Friday, November 14, 2008

Tart of the Week: Susannah Maria Arne

Susannah was born into the musical household of the Arne family in 1714. Actually, the household wasn't that musical at all, Susannah was the daughter of an upholster who was the son of an upholster. Her brother, Thomas, who was four years older than her, had an aptitude for composition and managed to escape the family business when a composer noticed his talent and took him under his wing. Thomas' escape must have inspired both of his siblings, who followed him into the music business. Susannah was noted for her beautiful contralto voice so it was no contest that her brother cast her in his first opera, Rosamund, which debuted her to the London stage in 1733.

Susannah and her voice quickly caught everyone's attention. One person who was especially impressed by the young talent was Handel who wrote in parts in Messiah and Samson especially for Miss Arne. He even took it upon himself to tutor her in music and perfect her voice for her rolls. Since Susannah could not read music, Handel would tirelessly teach her her parts note by note.

In 1734 Susannah married Theophilus Cibber the actor-progeny of theatre big-wig Colley Cibber of Drury Lane. As you may have guessed already, the marriage turned out to be a disaster. Cibber's spend-thrift ways led him to sell some of his wife's possessions in order to settle his debts. Mrs Cibbers was happy with her successful career on stage but her incompetent husband was making her miserable.

In order to relieve some of their debts the Cibbers took on a tenant by the name of William Sloper. However, this did little to lift the escalating debts and Cibber began scheming more ways to acquire money. Sloper not only had to pay rent but also full maintenance for all three of them. It was possibly at this point that Mr Sloper was beginning to look really good to Susannah. Not only was he well-off, he wasn't stealing her clothes and making her miserable. Susannah began a relationship with the tenant which her husband seemed to endorse. That is, until he slapped Sloper with a crim con. (divorce/adultery) lawsuit in 1738. As you can imagine, the trial was the talk of the town. But as the charges were brought forth, evidence also began to appear that was not in Cibber's favour. It seemed as thought the affair may have actually been a ménage à trois between all three parties. In fact, some gossip suggests that Cibber initiated the affair between his wife and tenant by forcing her to sleep with him at gunpoint. The jury was not impressed and awarded Cibber a measly £10 instead of the £5,000 he expected.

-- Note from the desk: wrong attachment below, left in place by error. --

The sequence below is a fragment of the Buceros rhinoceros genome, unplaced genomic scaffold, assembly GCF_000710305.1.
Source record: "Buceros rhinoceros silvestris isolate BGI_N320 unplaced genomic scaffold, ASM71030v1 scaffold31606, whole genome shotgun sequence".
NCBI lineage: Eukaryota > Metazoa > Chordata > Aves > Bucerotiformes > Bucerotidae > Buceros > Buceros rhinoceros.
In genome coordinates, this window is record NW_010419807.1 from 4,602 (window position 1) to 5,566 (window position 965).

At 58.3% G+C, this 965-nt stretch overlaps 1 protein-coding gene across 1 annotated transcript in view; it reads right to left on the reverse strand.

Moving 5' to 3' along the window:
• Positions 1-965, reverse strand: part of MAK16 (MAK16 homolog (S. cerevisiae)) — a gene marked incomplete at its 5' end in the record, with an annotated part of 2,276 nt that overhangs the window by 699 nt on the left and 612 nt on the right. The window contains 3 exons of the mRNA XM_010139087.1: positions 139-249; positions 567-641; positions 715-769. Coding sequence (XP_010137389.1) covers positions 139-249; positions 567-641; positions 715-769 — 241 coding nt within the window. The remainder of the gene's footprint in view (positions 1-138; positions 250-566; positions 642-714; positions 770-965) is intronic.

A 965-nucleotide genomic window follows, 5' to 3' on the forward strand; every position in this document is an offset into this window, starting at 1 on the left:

After the trial Susannah ran away with Sloper and the two had a child together. Meanwhile, Cibber was out for blood and filed a counter-suit. This time he was awarded £500 of the £10,000 he expected. His reputation was forever ruined and he later died in a shipwreck on his way to Dublin.

Although Susannah's reputation was now tarnished she continued to be successful on stage and still worked with Handel. She lived in Dublin until the gossip died down and then moved back to London to continue with her career on Drury Lane. Here she was able to leave her nasty past behind her and work alongside David Garrick as a tragic actress. When she died in 1766 she was honoured in death by being one of the few actresses to be buried in Westminster Abbey.


  1. once again...2 more great posts!

  2. "His reputation was forever ruined and he later died in a shipwreck on his way to Dublin."

    ...I believe it!!!! *shudders*

    Did you notice her in Westminster??? Does one ever tire of going to Westminster? I think 1x a month is appropriate. Again, another fab tart!

    1. To be precise, it isactually Westminster Abbey in London, not Westminster itself where there is also a very big cathedral.

  3. Seriously I still can't believe I didn't make it back there after saying I had to about a bizjillion times. Now there is so many people to look for there!

  4. Not to be a chauvanistic pig but...
    In the 18th (and before and after) century married women had no personal property, they were the property, like keys to the house.

    de Brantigny

  5. They sure were! I have plans for a future post about the crim con divorce trials of the age. That just shows to what degree women were regarded as property!